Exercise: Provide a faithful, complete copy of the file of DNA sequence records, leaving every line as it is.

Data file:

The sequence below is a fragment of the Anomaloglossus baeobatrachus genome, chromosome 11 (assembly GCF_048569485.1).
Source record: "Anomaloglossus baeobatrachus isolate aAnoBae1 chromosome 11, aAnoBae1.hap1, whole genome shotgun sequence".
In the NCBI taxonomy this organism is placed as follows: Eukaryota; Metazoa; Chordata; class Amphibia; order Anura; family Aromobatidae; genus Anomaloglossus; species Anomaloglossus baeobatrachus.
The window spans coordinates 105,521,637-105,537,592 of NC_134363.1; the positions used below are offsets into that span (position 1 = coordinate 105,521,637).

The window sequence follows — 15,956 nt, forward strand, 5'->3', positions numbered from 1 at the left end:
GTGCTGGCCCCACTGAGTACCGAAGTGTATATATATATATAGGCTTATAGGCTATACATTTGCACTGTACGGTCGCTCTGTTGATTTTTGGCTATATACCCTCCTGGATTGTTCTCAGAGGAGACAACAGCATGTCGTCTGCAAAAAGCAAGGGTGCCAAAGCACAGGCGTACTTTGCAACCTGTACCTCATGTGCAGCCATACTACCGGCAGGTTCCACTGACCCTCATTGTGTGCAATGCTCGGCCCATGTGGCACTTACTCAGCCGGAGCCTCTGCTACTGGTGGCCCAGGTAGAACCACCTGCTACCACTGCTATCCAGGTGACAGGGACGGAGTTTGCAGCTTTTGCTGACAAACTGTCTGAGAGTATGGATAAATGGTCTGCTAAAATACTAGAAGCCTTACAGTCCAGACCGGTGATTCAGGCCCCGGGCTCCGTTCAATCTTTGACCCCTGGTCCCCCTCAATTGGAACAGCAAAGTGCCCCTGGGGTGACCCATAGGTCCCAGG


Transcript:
The sequence below is a fragment of the Anomaloglossus baeobatrachus genome, chromosome 11 (assembly GCF_048569485.1).
Source record: "Anomaloglossus baeobatrachus isolate aAnoBae1 chromosome 11, aAnoBae1.hap1, whole genome shotgun sequence".
In the NCBI taxonomy this organism is placed as follows: Eukaryota; Metazoa; Chordata; class Amphibia; order Anura; family Aromobatidae; genus Anomaloglossus; species Anomaloglossus baeobatrachus.
The window spans coordinates 105,521,637-105,537,592 of NC_134363.1; the positions used below are offsets into that span (position 1 = coordinate 105,521,637).

The window sequence follows — 15,956 nt, forward strand, 5'->3', positions numbered from 1 at the left end:
GTGCTGGCCCCACTGAGTACCGAAGTGTATATATATATATAGGCTTATAGGCTATACATTTGCACTGTACGGTCGCTCTGTTGATTTTTGGCTATATACCCTCCTGGATTGTTCTCAGAGGAGACAACAGCATGTCGTCTGCAAAAAGCAAGGGTGCCAAAGCACAGGCGTACTTTGCAACCTGTACCTCATGTGCAGCCATACTACCGGCAGGTTCCACTGACCCTCATTGTGTGCAATGCTCGGCCCATGTGGCACTTACTCAGCCGGAGCCTCTGCTACTGGTGGCCCAGGTAGAACCACCTGCTACCACTGCTATCCAGGTGACAGGGACGGAGTTTGCAGCTTTTGCTGACAAACTGTCTGAGAGTATGGATAAATGGTCTGCTAAAATACTAGAAGCCTTACAGTCCAGACCGGTGATTCAGGCCCCGGGCTCCGTTCAATCTTTGACCCCTGGTCCCCCTCAATTGGAACAGCAAAGTGCCCCTGGGGTGACCCATAGGTCCCAGG